CN: Well, I like films where the music and the sound design, at times, are almost indistinguishable. One of the interesting things that happened early on is the Edith Piaf song, that’s in the film, was always indicated in the script long before Marion [Cotillard] came on the film. It had always been that choice of song. Right at the beginning of our post-production process, I had to make the decision of: do I get the sound department or do I get the music guys? Do I get Hans [Zimmer] to manipulate that track for where it sort of sounds as if you are hearing it through the dream and slows down and gets massive and all the rest. It was an interesting way to go. What I decided to do was to give it to Hans and let him run with it and see if, in some way, it might inform elements of the score because we always knew, we talked in early conversations about towards the action climax of the film, there was going to be a need for the score to interweave seamlessly with this source queue, which is an extremely difficult technical thing to do.
What was it like working with Ken Watanabe?
CN: I had worked with Ken on Batman Begins and I had such a good time in the days we worked together. I really wanted find something else to do where I could work with him for longer and give him a bigger thing to do. Really, it’s been just a complete pleasure. He is just a wonderful actor to work with and I think his work in the film is extraordinary and really adds immeasurably to what Inception is.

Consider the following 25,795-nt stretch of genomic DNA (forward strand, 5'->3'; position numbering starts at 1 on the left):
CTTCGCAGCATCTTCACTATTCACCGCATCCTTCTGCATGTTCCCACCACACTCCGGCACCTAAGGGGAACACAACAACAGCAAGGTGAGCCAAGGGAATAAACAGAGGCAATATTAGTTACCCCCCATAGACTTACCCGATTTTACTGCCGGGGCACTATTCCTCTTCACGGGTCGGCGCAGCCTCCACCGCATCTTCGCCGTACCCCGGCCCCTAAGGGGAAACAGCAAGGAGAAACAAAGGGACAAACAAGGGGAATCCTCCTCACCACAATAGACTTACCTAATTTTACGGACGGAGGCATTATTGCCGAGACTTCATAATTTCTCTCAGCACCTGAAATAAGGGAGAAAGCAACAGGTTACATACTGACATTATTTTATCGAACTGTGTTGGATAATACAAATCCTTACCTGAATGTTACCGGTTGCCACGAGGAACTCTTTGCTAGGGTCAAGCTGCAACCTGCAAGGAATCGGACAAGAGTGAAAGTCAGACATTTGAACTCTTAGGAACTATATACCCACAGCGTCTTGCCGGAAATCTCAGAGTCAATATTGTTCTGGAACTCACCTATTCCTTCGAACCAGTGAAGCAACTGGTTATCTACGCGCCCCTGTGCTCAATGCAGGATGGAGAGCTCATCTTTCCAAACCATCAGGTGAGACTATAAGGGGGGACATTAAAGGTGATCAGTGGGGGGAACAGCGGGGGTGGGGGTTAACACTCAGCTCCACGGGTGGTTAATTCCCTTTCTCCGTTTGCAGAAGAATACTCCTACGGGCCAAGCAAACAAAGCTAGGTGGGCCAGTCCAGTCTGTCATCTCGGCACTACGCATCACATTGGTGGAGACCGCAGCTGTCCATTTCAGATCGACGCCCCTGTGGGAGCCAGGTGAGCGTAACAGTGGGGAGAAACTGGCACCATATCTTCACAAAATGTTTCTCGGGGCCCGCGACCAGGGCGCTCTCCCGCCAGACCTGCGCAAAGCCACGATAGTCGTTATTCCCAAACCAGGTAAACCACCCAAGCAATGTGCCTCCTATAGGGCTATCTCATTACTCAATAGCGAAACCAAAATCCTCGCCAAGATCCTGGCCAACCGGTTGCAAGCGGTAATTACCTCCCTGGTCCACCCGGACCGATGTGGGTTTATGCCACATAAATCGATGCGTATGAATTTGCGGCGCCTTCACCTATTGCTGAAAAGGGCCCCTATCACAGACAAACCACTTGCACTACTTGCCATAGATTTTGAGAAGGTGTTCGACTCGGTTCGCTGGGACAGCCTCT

Can you talk about the training for the kind of Fred Astaire fight sequence and the zero gravity situation in the elevator?
CN: Well I’ll leave Joe to tell you the bad stuff. Really, the thing I just want to point out that the people might not be aware of watching it is that we had a stunt guy, who looks exactly like Joe made up perfectly, and he stood there on set every day for three weeks and didn’t do a thing because Joe insisted on doing absolutely everything himself, apart from one shot. There is one shot where the stunt guy performed. Everything else he did himself and did just the most incredible job with these bizarre rigs and bizarre sort of torture devices.
You have listed Pink Floyd’s “The Wall” as an influence. Those dreams are more sexual, which doesn’t appear in this film. Is that something you tried to stay away from?